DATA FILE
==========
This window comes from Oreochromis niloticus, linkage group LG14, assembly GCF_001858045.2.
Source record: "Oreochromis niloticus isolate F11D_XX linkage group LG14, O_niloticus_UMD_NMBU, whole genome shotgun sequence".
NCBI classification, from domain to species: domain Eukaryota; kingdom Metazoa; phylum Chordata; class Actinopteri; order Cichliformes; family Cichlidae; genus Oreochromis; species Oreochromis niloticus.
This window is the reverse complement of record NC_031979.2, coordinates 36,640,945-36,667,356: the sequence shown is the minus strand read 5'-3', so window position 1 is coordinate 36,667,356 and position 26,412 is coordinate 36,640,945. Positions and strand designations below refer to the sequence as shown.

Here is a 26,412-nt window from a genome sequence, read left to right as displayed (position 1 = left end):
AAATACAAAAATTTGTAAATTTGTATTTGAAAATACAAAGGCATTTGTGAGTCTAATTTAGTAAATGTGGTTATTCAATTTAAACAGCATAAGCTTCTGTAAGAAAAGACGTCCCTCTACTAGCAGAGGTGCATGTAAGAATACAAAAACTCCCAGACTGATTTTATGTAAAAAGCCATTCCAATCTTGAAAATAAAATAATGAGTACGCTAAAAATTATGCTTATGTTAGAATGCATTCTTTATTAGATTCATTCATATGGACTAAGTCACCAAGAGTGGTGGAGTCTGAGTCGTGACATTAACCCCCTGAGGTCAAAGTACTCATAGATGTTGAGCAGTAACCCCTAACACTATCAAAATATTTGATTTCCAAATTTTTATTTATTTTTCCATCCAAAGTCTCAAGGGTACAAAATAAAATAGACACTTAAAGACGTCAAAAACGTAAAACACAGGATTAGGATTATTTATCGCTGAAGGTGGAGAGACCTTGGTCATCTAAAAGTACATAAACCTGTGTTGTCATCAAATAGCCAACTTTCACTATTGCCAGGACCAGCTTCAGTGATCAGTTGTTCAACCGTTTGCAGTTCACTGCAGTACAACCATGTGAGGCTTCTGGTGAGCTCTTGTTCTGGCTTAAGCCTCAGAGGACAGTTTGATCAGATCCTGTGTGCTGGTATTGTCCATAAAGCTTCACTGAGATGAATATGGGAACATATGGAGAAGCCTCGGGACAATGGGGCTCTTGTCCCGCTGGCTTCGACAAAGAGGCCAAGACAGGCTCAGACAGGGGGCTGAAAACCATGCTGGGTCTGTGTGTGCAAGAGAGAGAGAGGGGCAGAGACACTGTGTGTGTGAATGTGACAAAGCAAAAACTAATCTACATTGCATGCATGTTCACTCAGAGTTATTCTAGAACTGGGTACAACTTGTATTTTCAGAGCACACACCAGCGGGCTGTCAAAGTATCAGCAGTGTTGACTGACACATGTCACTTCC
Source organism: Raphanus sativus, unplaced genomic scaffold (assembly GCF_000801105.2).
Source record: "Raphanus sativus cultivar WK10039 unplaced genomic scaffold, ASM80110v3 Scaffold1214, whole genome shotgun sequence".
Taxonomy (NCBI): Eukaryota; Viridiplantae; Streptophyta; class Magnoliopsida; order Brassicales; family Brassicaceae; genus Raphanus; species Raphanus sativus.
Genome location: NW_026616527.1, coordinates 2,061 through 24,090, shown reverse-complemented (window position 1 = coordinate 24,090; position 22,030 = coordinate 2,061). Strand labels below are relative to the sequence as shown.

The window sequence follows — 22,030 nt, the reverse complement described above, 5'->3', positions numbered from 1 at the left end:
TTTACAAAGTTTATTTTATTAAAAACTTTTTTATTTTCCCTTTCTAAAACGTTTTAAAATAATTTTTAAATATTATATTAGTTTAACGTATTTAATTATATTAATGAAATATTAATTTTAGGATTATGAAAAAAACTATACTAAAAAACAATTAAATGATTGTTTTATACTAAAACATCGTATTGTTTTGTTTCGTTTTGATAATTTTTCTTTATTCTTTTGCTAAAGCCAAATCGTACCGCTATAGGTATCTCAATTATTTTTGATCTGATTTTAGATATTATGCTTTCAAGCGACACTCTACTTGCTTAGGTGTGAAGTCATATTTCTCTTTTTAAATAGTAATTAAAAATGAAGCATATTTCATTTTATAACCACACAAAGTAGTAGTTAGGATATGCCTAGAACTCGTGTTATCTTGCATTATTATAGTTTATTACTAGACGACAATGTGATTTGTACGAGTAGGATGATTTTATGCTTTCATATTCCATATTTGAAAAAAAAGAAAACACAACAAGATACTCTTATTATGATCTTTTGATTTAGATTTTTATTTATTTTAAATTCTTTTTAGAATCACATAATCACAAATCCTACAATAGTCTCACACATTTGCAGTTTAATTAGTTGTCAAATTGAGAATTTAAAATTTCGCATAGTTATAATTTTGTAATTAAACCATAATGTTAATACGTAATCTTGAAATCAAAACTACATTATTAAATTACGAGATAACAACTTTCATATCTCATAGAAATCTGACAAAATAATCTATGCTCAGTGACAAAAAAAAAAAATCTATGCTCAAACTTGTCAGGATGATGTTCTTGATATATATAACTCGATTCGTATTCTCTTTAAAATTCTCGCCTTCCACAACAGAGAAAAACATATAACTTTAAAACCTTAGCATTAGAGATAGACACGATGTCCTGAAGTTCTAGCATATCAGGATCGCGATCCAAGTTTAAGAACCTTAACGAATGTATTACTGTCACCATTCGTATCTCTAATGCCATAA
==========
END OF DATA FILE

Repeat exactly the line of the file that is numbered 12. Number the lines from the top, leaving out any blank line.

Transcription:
TTTACAAAGTTTATTTTATTAAAAACTTTTTTATTTTCCCTTTCTAAAACGTTTTAAAATAATTTTTAAATATTATATTAGTTTAACGTATTTAATTATATTAATGAAATATTAATTTTAGGATTATGAAAAAAACTATACTAAAAAACAATTAAATGATTGTTTTATACTAAAACATCGTATTGTTTTGTTTCGTTTTGATAATTTTTCTTTATTCTTTTGCTAAAGCCAAATCGTACCGCTATAGGTATCTCAATTATTTTTGATCTGATTTTAGATATTATGCTTTCAAGCGACACTCTACTTGCTTAGGTGTGAAGTCATATTTCTCTTTTTAAATAGTAATTAAAAATGAAGCATATTTCATTTTATAACCACACAAAGTAGTAGTTAGGATATGCCTAGAACTCGTGTTATCTTGCATTATTATAGTTTATTACTAGACGACAATGTGATTTGTACGAGTAGGATGATTTTATGCTTTCATATTCCATATTTGAAAAAAAAGAAAACACAACAAGATACTCTTATTATGATCTTTTGATTTAGATTTTTATTTATTTTAAATTCTTTTTAGAATCACATAATCACAAATCCTACAATAGTCTCACACATTTGCAGTTTAATTAGTTGTCAAATTGAGAATTTAAAATTTCGCATAGTTATAATTTTGTAATTAAACCATAATGTTAATACGTAATCTTGAAATCAAAACTACATTATTAAATTACGAGATAACAACTTTCATATCTCATAGAAATCTGACAAAATAATCTATGCTCAGTGACAAAAAAAAAAAATCTATGCTCAAACTTGTCAGGATGATGTTCTTGATATATATAACTCGATTCGTATTCTCTTTAAAATTCTCGCCTTCCACAACAGAGAAAAACATATAACTTTAAAACCTTAGCATTAGAGATAGACACGATGTCCTGAAGTTCTAGCATATCAGGATCGCGATCCAAGTTTAAGAACCTTAACGAATGTATTACTGTCACCATTCGTATCTCTAATGCCATAA